US Malls See Pre-COVID Level Crowds for the First Time
July was the first month that mall visits in America reached, and slightly exceeded, 2019 figures
America’s malls are on an unlikely rebound.
Shopping centers entered the pandemic on the decline, with the booming e-commerce industry and an impending narrative of a “retail apocalypse.” That was before the coronavirus forced unseen business restrictions and devastating lows.
But mall foot traffic is recovering this summer, with overall visits and consumer behavior returning to pre-COVID patterns. New data from Placer.ai — covering 100 indoor and 100 outdoor shopping centers — show July was the first month that mall visits in America reached, and slightly exceeded, 2019 figures.
Despite pessimistic predictions both before and during the pandemic, indoor malls have been proving to be more sustainable. Traffic is expected to increase even more through August with back-to-school sales underway, putting retail’s rebound in line with the other COVID-hit industries, as visits are on track to recover by the end of the year.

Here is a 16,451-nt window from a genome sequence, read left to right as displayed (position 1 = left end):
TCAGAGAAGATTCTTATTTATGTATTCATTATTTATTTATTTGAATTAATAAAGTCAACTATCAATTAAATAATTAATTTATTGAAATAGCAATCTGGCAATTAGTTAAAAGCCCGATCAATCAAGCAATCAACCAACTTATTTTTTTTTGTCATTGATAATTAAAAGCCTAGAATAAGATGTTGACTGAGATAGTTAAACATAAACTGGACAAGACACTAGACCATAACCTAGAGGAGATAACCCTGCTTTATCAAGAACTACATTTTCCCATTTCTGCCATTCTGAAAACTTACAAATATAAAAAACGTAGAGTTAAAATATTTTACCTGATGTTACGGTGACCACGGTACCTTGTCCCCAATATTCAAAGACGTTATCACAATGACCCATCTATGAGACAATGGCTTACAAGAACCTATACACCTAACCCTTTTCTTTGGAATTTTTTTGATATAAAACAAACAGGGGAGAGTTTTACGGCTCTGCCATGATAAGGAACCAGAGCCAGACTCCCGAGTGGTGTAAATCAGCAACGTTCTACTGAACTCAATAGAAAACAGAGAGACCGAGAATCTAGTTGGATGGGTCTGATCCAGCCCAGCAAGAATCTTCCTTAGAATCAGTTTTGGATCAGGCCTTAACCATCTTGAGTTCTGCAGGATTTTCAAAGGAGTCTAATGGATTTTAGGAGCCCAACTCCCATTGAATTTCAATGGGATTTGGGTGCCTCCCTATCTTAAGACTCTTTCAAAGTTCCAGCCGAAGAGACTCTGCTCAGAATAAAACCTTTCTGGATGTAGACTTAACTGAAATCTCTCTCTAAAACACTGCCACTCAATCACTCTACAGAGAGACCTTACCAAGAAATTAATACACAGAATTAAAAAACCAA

Placer.ai reported that shopping malls renovated in the past three years, like the Scottsdale Fashion Square in Arizona, even managed to surpass their pre-pandemic levels of foot traffic. Traffic data also indicates that competition between malls is higher now than it was in 2019, and that expectations of a wider decline for indoor malls have been grossly exaggerated. The report did not track retail sales.
The stats are far from equal, with some locations clearly improving faster than others, and some still showing sharp declines. Analysts argue that shopping centers in suburban areas have been recovering faster than in urban areas, and vacancy rates in indoor malls will continue to exceed those in suburban shopping centers and strip malls through the end of 2021.
The Mall of America in Bloomington, Minn., the nation’s largest mall, is still about 10 percent below its 2019 foot-traffic levels. Meanwhile, the third-largest mall in the country — the King of Prussia mall in Pennsylvania — has seen 3.4 percent fewer mall visits, and the foot traffic at Destiny USA mall in Syracuse, N.Y., fell 17.6 percent compared to two years ago.
Gregory Cornfield can be reached at email@example.com.